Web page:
Please note: We are trying something new and linking to the vocabulary.com definitions for some of the words and phrases that might be unfamiliar to some students or need more clarity.
Vocabulary.com defines family as a “primary social group,” “parents and children” and “a social unit living together.” By these definitions, who is your family? Are there other people you consider “family” who may not fit these definitions? Who and why?
Have you ever heard the phrase “chosen family” to mean the close relationships and connections formed outside of a nuclear family? The Times is currently asking readers for stories about these chosen families. Here, Dani Blum introduces the idea:
In honor of Pride Month this June, The Times is collecting stories about chosen families in the L.G.B.T. community. The term comes from anthropological literature and refers to the intense, intimate relationships some L.G.B.T. people form apart from their biological relatives; it is the kinship you create outside of a traditional family structure.
Chosen families are defined by the strength of the connection people feel to each other, said Cole Milton, a doctoral candidate and researcher at Oklahoma State University. “It’s different from a group of acquaintances, or even really good friends. It’s something deeper,” he said.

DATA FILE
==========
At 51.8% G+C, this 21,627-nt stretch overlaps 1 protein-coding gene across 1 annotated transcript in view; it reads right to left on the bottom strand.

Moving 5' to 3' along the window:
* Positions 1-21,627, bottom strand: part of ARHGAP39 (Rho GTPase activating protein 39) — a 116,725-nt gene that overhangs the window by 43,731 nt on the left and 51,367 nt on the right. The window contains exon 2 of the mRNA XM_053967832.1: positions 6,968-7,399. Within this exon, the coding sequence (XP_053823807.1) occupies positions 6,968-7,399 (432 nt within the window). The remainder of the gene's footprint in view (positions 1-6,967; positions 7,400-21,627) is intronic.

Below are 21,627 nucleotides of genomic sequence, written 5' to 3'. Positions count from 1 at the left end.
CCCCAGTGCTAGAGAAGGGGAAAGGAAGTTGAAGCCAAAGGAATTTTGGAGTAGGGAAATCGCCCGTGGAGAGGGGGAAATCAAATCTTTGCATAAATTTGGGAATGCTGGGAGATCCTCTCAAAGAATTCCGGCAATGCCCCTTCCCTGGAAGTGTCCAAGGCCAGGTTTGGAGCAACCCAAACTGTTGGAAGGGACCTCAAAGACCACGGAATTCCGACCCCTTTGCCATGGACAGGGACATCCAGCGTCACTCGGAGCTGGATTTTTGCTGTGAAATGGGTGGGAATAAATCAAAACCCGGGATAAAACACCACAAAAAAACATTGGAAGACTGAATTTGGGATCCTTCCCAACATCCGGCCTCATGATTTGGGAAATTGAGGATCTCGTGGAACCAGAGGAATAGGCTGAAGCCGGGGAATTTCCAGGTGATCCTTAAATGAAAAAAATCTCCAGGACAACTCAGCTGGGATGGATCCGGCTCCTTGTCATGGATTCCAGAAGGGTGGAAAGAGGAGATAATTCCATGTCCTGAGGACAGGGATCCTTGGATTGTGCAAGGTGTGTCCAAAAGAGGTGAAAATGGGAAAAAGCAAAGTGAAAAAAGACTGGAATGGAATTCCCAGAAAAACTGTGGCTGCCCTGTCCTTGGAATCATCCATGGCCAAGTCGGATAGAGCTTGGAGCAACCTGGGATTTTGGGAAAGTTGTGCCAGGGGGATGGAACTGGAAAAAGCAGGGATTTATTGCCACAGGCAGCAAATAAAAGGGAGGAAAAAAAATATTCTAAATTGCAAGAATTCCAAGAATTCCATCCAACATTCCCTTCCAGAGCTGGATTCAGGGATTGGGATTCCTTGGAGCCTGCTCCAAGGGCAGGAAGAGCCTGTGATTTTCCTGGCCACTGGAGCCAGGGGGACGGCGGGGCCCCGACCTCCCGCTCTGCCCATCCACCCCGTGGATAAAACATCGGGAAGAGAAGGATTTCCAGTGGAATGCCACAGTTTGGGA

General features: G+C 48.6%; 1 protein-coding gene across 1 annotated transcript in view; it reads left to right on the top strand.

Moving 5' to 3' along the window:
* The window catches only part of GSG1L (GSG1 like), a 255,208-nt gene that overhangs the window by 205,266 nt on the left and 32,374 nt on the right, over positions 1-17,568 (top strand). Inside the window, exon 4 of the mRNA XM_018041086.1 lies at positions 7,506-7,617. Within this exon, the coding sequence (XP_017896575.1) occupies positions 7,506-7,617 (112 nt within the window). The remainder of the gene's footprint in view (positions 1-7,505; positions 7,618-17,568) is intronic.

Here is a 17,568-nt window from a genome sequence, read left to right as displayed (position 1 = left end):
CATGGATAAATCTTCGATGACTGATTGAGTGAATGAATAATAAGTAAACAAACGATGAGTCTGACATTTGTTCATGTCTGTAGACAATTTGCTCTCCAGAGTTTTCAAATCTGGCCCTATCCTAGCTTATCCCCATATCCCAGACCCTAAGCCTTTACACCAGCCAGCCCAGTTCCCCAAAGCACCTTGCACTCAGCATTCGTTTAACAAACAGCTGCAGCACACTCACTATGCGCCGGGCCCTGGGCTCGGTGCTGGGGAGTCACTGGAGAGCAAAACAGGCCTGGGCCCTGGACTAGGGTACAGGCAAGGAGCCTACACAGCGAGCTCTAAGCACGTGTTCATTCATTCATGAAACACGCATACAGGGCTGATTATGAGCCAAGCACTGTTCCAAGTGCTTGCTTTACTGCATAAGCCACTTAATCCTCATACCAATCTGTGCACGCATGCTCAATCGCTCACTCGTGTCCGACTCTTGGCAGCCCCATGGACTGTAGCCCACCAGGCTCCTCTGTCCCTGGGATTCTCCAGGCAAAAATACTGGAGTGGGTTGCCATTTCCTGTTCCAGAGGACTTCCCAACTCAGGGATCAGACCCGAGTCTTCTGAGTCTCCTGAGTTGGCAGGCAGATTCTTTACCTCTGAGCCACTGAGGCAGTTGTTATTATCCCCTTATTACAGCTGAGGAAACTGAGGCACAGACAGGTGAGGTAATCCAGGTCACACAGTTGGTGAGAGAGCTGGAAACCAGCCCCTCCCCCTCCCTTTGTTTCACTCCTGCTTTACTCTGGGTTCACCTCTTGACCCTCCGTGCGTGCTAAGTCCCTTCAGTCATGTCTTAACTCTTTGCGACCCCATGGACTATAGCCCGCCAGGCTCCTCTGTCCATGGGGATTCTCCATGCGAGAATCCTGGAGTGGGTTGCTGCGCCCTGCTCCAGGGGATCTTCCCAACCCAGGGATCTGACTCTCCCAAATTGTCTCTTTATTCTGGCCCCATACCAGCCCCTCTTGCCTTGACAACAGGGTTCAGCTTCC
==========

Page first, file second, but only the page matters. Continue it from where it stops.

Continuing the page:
Do you have a chosen family? We want to hear about them — who they are, how you found each other, and what these relationships mean to you now.
Students, read the entire piece, then tell us:
What is your response to the definition of “chosen family” given by Cole Milton in the article? Do you have people in your life whom you would describe as your “chosen family”?
Describe a close relationship with someone in your biological or chosen family. What kinds of things do you do with them? Why are they special to you?
In your experience, why can it be important or helpful to have close connections with people outside of your nuclear family?
Share a story about a time when you turned to someone outside of your nuclear family for advice or support.
If you identify as L.G.B.T.Q., you can submit your writing to The Times for a chance to be included in an upcoming feature and photo essay.
Want more writing prompts? You can find all of our questions in our Student Opinion column. Teachers, check out this guide to learn how you can incorporate them into your classroom.
Students 13 and older in the United States and Britain, and 16 and older elsewhere, are invited to comment. All comments are moderated by the Learning Network staff, but please keep in mind that once your comment is accepted, it will be made public.